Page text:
Goodbye to Illusion and Spontaneity in Cuba
The sun’s rays were not yet peeking over the horizon, when Danier, 10, a fifth grade student at an elementary school in southeast Havana, with a small backpack and two plastic bottles of frozen water, went with his parents to the Plaza of the Revolution to participate in the “march of the fighting people” and afterwards to see the military parade for the 60th anniversary of the founding of the armed forces.
Seated on the curb of the sidewalk on Paseo Street, they breakfasted on egg sandwiches that were already dry and a glass of soda pop. Although the authorities have not offered an estimate of the people who attended, to Danier it seemed like hundreds of thousands. “I imagined a military parade with tanks, rockets, airplanes and helicopters. But there were only soldiers, militia members and people,” he says, disappointed.
His parents, like the rest of those present, were not summoned at gunpoint or forced to attend. The methods of Raul Castro’s Cuba are more subtle. “Before leaving for the end of year holidays, the teacher at my son’s school asked them to write a composition about their experience at the parade. If we hadn’t brought him, there was no way he could have done the assignment,” says Julian, the kid’s father.
Julian was not forced to attend, nor did he go out of loyalty to Fidel Castro. He probably would have preferred to sleep in until nine in the morning. “But I have an important job at Labiofam. And if I didn’t attend without a good reason, you know how it is,” he says, shrugging his shoulders.
Less and less, businesses and schools pressure their employees and students to attend public gatherings. In the years of Soviet Cuba, listening to all of a four-and-a-half hour speech by Fidel Castro, cutting cane, or participating in voluntary work, as well as receiving a diploma or a tin medal, was all worth it to enter your name into the state drawing for when they doled out fans, washing machines, Russian televisions or a microbrigade-built apartment.
Now the handouts are other things. A snack, in the case of the state phone company, ETECSA, which later you can sell for twenty Cuban pesos, or people go simply because an important share of Cubans act like zombies and prefer to fake support for the government, which in the last twenty-seven years has bot been able to benefit the workers.
In Cuba, the people who work for the state without stealing or embezzling are, along with pensioners, those who live the worst. Deadly inflation makes their ridiculous salaries disappear when they buy a string of onions and ten pounds of pork.
But on the island, the Revolutionary symbols still weigh heavily. The official media cling to them to camouflage the disaster. Celebrating Christmas Eve and Christmas is considered a ’petty bourgeois’ custom. There is only room for the olive-green narrative.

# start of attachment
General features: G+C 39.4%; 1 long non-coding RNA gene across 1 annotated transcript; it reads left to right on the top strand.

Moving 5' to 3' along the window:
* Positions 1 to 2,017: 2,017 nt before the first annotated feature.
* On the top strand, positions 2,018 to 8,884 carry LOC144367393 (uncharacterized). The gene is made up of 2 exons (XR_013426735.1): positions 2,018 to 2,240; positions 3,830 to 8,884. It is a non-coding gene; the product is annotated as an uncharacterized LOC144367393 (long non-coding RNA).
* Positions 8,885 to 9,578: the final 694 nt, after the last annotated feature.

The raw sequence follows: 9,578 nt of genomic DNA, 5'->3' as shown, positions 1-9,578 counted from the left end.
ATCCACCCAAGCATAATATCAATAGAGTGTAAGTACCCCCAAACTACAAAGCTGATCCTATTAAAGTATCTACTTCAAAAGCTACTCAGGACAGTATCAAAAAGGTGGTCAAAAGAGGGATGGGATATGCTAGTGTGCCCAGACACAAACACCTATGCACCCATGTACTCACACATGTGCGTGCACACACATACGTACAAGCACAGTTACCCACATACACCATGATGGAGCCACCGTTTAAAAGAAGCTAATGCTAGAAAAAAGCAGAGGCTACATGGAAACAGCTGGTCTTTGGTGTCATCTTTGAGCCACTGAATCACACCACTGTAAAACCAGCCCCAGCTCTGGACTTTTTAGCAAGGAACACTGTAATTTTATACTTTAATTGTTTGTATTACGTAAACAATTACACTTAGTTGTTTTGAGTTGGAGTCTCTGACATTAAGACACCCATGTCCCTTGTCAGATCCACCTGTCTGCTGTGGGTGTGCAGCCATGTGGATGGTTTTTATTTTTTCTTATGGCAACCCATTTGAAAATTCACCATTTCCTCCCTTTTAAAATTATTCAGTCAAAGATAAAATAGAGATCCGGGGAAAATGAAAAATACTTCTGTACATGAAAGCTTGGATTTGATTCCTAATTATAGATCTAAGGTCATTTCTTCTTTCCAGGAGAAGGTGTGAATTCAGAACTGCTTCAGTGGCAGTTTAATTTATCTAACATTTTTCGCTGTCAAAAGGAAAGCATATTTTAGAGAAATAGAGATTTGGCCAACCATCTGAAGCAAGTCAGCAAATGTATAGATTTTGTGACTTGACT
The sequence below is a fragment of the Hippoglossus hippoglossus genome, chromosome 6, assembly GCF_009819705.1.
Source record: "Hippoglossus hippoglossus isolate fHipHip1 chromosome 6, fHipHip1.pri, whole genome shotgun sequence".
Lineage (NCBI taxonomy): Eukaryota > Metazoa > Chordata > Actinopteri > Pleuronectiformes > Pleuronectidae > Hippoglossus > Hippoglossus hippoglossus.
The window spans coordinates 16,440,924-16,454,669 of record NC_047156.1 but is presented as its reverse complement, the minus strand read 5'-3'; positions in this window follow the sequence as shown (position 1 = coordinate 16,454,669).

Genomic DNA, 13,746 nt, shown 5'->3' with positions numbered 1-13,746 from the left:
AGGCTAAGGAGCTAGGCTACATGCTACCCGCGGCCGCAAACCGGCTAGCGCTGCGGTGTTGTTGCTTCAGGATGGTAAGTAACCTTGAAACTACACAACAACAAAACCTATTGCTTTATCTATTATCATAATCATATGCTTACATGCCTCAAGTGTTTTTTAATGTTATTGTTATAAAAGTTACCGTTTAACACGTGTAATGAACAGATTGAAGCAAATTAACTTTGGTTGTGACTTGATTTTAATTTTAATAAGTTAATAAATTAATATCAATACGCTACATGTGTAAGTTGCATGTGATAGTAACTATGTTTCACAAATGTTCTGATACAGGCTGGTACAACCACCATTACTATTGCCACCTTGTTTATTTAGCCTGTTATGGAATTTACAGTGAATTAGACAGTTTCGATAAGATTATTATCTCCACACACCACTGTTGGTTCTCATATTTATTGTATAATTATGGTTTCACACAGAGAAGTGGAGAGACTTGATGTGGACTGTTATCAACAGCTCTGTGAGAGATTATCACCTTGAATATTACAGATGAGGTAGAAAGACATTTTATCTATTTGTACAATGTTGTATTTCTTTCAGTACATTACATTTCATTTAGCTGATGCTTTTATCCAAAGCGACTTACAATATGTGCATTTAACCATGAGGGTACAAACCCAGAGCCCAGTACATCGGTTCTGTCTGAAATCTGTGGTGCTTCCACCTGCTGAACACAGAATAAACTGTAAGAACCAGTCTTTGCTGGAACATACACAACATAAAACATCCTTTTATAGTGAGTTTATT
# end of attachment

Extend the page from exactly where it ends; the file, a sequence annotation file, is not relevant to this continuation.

These and other Christian celebrations of the Western world are allowed by the regime, but with a frown. Their legend is different. If God exists, then the Cuban Revolution has Fidel Castro.
They don’t need museums, streets with his name, nor running the risk that in difficult times his statues would be torn down by his adversaries. Fidel is in the ether. He is omnipresent.
He was the architect of the ranch, he taught us to read, write and think. The sportsman in chief. He was like Santa Claus, when he distributed five boxes of beer or a can of deviled ham on the ration book for parties or weddings, like one of the Three Wise Men when he moved Christmas to July and offered children under twelve three toys.
Fidel Castro tried to bury the traditions. Proscribe the dreams. Danier, 10, is an example. He never believed in the fable of the Three Wise Men. His parents, on the eve of Epiphany, never put toys under the bed.
“When I want a toy, if my parents have money, we go to the Carlos III shopping center or the Comodor and buy it. There are children in my school who are my age and still believe in the Three Wise Men. But I don’t,” says Danier, back from the Plaza of the Revolution.
The anthropological damage that the government of Fidel Castro has done to Cubans is incalculable. When at some moment we objectively evaluate its effects, we will observe and realize its dimension.
We should not have feelings of guilt or believe we were idiots. The leaders of the masses are expert manipulators, snake charmers. Citizens as rational as the Germans also applauded a devious man. In his delirium and self-centeredness, Fidel Castro sought to demolish the cultural foundations and traditions of the nation.
One morning in January of 1960, from a small plane, the Rebel Army threw candies and toys to poor children of the mountains who had never had them. On another occasion, in the basement of the old Radiocentro — today the Yara move theater, in the heart of Vedado — along with Ernesto Che Guevara and Juan Almeida, they dressed as the Three Wise Men and distributed toys.
The message was timely: now the traditions are ours. Fidel Castro hijacked customs and changed dates of festivities like the carnivals of Havana. In his eagerness to take over everything, he ruined the country.
He killed illusion and spontaneity in children and adults. It’s unthinkable one person can cause so much damage. Fidel could.